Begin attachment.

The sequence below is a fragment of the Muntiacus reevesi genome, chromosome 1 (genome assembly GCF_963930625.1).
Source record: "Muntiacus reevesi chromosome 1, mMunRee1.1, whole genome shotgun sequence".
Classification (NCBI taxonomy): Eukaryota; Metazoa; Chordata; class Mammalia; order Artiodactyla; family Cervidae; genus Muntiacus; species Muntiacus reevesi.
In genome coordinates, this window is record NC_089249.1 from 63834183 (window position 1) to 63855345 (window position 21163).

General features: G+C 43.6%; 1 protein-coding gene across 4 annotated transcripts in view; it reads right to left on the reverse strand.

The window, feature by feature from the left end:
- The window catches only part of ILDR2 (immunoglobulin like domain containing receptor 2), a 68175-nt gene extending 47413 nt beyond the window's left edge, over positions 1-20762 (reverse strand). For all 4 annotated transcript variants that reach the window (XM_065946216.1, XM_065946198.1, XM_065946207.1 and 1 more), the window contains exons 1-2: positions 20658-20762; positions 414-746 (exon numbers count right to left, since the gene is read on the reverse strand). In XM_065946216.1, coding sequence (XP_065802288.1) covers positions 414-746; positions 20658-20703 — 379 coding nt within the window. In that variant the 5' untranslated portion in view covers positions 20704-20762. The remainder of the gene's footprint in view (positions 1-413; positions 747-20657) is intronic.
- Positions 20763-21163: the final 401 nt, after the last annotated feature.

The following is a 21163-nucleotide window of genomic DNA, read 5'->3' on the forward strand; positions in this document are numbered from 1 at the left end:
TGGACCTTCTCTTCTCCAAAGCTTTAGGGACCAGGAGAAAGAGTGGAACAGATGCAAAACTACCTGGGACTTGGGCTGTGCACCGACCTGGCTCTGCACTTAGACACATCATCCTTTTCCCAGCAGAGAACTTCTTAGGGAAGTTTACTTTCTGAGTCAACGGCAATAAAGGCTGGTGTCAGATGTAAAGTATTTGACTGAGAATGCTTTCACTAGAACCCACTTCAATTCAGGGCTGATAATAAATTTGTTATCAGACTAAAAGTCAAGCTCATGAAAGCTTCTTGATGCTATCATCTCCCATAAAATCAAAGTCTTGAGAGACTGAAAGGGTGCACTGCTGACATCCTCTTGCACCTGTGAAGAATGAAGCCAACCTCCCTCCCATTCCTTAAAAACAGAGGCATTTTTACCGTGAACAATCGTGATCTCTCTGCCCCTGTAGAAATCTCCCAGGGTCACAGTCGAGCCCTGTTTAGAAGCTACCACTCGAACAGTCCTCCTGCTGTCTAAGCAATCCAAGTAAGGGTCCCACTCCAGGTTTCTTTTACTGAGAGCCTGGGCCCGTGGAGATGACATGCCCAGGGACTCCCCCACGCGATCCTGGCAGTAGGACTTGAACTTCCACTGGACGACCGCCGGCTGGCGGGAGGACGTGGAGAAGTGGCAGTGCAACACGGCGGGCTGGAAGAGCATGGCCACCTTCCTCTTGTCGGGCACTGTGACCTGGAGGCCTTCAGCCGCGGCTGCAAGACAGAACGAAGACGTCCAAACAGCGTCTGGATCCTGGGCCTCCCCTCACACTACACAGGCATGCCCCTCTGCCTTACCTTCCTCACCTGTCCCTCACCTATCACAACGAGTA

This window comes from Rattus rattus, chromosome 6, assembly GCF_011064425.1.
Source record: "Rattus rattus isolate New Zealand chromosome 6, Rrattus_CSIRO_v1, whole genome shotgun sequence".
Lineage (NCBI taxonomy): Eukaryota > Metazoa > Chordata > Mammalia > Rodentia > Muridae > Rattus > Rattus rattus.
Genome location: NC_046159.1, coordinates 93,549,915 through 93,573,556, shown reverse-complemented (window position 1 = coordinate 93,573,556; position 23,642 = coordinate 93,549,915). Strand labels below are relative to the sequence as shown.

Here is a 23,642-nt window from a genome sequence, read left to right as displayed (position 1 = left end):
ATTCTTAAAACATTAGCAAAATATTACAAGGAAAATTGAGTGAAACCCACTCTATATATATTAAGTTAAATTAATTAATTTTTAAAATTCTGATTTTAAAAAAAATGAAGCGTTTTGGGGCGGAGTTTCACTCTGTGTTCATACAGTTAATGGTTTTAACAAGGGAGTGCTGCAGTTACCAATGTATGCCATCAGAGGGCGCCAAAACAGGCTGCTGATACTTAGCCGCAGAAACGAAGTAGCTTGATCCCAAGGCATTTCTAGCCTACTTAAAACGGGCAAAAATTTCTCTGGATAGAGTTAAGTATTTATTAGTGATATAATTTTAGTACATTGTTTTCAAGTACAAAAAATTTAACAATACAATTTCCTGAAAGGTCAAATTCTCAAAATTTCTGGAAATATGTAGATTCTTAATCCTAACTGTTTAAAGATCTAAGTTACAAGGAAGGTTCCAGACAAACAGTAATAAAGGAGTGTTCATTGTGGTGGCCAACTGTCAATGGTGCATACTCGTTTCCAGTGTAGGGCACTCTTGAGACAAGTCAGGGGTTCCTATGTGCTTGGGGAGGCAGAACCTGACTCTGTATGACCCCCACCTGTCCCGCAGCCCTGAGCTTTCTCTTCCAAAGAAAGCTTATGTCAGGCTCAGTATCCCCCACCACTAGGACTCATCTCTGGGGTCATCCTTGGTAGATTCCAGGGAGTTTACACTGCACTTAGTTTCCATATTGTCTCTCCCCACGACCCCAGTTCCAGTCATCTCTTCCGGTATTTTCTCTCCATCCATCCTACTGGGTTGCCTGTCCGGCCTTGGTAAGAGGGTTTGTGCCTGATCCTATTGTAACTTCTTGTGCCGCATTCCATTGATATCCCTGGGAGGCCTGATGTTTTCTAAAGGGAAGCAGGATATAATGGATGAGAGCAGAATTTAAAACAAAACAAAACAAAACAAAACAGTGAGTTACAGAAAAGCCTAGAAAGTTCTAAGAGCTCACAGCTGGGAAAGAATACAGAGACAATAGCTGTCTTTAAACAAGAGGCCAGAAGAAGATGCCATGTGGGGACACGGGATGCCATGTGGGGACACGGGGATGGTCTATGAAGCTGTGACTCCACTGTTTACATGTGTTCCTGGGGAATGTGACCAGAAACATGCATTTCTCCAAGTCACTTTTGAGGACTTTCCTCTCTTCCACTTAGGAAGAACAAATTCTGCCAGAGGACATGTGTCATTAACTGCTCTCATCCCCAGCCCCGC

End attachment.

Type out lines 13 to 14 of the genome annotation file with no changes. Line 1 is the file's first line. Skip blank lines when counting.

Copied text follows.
Lineage (NCBI taxonomy): Eukaryota > Metazoa > Chordata > Mammalia > Rodentia > Muridae > Rattus > Rattus rattus.
Genome location: NC_046159.1, coordinates 93,549,915 through 93,573,556, shown reverse-complemented (window position 1 = coordinate 93,573,556; position 23,642 = coordinate 93,549,915). Strand labels below are relative to the sequence as shown.